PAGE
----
Firefighters spoke today of their frustration at shortages of first aid equipment that hampered their attempts to save lives after the 7/7 bombings.
The fire crews sent to the Tube train bombing at Aldgate station in London lacked stretchers and ran out of basic medical supplies such as bandages, the inquest for the 52 victims of the attacks heard.
One firefighter recalled how he "watched a young man die" before medics reached the devastated carriage.
Neil Walker said he believed Richard Ellery was less in need of help than other seriously injured passengers because the 21-year-old shop worker was able to tell him his name.
But Mr Ellery, from Ipswich, Suffolk, died shortly afterwards while rescuers were waiting for a stretcher to remove him from the train, the inquest heard.
Mr Walker said: "I was pretty shocked about that because I had recently spoken to him. It was quite an awful moment, as you can imagine."
Suicide bomber Shehzad Tanweer detonated his device on an eastbound Circle Line train at Aldgate at about 8.50am on July 7 2005, killing Mr Ellery and six others.
Mr Walker, who was on duty at Bethnal Green fire station in east London that morning, was among the firefighters who climbed into the wrecked carriage to help the wounded and dying.
The inquest heard he wrote in a London Fire Brigade incident report after the attacks: "I was the first person on the train, tried to attend to the casualties, who were still and quiet, with no first aid or resuscitators. Watched a young man die before help arrived."
He said he and his colleagues were "very under-equipped", having only small first aid kits containing a "minimal amount" of bandages, which were used up "very, very quickly".
He had to use his breathing apparatus, designed for entering smoke-filled buildings, to give oxygen to severely wounded passenger Kira Mason because no resuscitator was available.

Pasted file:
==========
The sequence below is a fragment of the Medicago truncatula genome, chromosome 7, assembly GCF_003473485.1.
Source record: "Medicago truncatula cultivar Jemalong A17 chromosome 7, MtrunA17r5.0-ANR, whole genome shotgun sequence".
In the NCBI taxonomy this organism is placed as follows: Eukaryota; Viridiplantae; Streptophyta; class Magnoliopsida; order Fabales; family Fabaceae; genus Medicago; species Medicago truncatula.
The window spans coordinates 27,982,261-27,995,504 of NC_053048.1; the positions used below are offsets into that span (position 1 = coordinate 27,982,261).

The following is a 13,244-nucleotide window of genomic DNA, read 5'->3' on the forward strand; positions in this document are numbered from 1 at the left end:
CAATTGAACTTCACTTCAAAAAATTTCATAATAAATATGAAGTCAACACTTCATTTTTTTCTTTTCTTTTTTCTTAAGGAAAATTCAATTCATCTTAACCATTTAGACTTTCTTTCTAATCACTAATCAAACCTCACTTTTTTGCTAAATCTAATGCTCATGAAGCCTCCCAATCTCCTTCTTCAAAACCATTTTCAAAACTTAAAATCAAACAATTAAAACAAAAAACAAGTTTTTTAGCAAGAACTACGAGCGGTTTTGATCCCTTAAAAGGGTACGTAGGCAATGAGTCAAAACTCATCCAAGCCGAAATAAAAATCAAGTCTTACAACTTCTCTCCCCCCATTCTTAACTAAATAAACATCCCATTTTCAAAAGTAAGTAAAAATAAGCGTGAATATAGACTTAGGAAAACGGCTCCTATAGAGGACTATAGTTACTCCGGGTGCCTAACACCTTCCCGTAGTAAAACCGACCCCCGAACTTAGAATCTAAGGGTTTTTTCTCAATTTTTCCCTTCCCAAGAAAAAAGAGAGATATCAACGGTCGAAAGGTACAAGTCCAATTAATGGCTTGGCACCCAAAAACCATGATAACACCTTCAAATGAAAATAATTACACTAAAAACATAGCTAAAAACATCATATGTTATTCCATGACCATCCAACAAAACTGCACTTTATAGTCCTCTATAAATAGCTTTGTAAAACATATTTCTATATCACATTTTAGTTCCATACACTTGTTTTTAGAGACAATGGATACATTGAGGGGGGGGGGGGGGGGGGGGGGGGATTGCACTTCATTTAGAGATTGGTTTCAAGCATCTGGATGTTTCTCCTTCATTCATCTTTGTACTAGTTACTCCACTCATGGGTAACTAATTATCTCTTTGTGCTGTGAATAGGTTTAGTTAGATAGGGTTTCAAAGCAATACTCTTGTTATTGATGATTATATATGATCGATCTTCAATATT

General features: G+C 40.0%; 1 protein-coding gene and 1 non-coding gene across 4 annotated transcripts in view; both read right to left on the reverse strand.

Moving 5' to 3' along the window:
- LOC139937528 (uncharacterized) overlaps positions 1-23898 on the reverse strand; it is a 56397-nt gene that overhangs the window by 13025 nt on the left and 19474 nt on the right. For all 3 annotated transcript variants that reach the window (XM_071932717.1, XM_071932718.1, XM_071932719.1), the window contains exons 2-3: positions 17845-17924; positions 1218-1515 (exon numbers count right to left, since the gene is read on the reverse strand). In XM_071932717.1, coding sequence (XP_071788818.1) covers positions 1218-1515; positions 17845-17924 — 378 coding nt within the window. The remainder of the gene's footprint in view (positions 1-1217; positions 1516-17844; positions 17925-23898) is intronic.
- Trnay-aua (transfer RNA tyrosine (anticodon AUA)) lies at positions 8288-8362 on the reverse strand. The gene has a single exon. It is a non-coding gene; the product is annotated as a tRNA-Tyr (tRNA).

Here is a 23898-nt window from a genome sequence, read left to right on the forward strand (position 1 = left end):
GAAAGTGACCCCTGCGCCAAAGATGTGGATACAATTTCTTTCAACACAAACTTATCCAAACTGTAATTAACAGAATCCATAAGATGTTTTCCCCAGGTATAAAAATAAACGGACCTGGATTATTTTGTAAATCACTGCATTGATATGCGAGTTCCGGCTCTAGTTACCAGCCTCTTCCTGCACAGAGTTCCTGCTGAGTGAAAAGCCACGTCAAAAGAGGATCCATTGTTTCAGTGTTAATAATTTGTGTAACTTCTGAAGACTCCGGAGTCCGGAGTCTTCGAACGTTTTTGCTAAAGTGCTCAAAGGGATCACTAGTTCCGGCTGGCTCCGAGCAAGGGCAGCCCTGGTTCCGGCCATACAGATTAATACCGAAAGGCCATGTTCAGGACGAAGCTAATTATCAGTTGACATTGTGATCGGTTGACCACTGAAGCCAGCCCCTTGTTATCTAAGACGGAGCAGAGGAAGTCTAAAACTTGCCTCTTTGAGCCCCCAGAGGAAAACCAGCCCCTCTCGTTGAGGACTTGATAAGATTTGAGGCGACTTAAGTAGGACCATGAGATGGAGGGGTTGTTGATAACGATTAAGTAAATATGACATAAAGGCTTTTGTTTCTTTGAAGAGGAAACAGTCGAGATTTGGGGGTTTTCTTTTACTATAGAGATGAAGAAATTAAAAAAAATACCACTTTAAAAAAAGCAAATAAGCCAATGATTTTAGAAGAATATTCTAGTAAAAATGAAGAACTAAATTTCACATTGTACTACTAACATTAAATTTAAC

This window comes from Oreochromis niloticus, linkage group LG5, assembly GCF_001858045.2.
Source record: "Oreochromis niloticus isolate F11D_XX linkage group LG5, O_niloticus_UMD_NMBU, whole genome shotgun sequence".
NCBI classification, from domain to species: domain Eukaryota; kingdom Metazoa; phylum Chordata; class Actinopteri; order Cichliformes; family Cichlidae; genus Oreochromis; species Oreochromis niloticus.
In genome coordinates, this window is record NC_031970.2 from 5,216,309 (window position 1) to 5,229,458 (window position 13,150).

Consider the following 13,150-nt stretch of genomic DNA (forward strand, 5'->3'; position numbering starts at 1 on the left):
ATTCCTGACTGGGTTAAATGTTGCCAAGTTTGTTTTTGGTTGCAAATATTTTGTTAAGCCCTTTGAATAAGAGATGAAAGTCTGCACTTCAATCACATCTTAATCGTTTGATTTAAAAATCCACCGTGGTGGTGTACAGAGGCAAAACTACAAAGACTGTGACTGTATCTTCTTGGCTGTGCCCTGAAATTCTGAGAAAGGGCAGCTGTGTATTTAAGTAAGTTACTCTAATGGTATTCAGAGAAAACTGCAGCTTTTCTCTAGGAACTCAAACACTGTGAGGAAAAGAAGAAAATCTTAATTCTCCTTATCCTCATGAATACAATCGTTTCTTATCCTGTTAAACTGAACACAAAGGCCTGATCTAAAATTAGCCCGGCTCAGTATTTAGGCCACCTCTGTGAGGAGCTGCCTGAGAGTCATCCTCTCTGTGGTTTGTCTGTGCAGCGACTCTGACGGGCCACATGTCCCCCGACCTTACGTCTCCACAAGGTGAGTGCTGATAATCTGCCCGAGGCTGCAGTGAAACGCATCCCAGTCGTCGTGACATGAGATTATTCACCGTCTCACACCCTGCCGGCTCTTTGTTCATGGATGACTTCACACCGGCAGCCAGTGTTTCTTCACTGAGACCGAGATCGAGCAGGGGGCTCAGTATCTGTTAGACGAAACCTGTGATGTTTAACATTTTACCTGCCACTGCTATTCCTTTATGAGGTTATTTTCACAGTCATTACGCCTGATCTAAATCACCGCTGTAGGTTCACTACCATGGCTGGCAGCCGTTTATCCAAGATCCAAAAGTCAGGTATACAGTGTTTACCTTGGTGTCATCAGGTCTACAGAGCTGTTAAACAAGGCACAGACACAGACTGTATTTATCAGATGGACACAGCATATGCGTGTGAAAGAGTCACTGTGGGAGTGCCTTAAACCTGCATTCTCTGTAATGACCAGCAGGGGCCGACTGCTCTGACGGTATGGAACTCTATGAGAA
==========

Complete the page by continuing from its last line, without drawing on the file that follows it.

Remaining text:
A retired firefighter launched an attack on the health and safety culture of the fire service at the inquest today.
Stephen Foster, who in 2005 was a firefighter at Dockhead fire station in south-east London with 25 years experience, had to wait to go into the Tube tunnel at Aldgate because of rules about ensuring the power to the tracks was switched off.
He said: "The majority of firefighters have been brought up in a health and safety environment.
"If we go against that health and safety, we could actually be cutting our own throats, we could be charged. The powers that be that run the fire service set down plans, we don't tend to bend from those plans.
"There are others, mavericks, of which I would classify myself as one, who just turned around at the end of it and said, 'oh stuff this, let's get on and do the job we get paid for'.
"It wasn't long before I got the hump and walked along the track with my crew."
Mr Foster also saw Mr Ellery a short time before the young man died from his injuries.
He said: "I felt for a pulse and we made eye contact, and there was still some life in there. It was still there, it didn't last particularly long but it was still there. I gave him a cuddle."
The former fireman was also scathing about shortages of equipment for the rescuers working inside the bombed train, saying: "There was no need to wait the time that we waited for stretchers."
Christopher Coltart, counsel for seven of the bereaved families, asked him: "To what extent did you feel that you were hampered in your actions on that day by the lack of equipment available to you?"
Mr Foster replied: "I wouldn't say it would have saved some people.
"But having the right equipment or having the equipment which should have been available, and having it in your hands to use, may have saved some distress."
Fireman Sean Jones said he and his colleagues lacked the training and medical equipment to treat the most seriously injured victims of the Aldgate attack.
He told the inquest: "The nature of the injuries that we saw on the train, there was no mild first aid - it's either seriously injured or they get up and walk off.
"So there was no triage that needed to be done, there was nothing like that.
"It was just purely a case of the casualties that we saw were way beyond our remit and skill levels to be able to treat."
Fellow firefighter Kevin Richards added: "There was a sense of frustration because we were asking for extra first aid equipment to treat the people and it didn't seem to be coming down."
The co-ordinated attacks on three Tube trains and a bus launched on July 7 2005 by suicide bombers Tanweer, 22, Mohammed Sidique Khan, 30, Hasib Hussain, 18, and Jermaine Lindsay, 19, were the worst single terrorist atrocity on British soil.
The hearing at the Royal Courts of Justice in central London was adjourned until tomorrow .Reuse content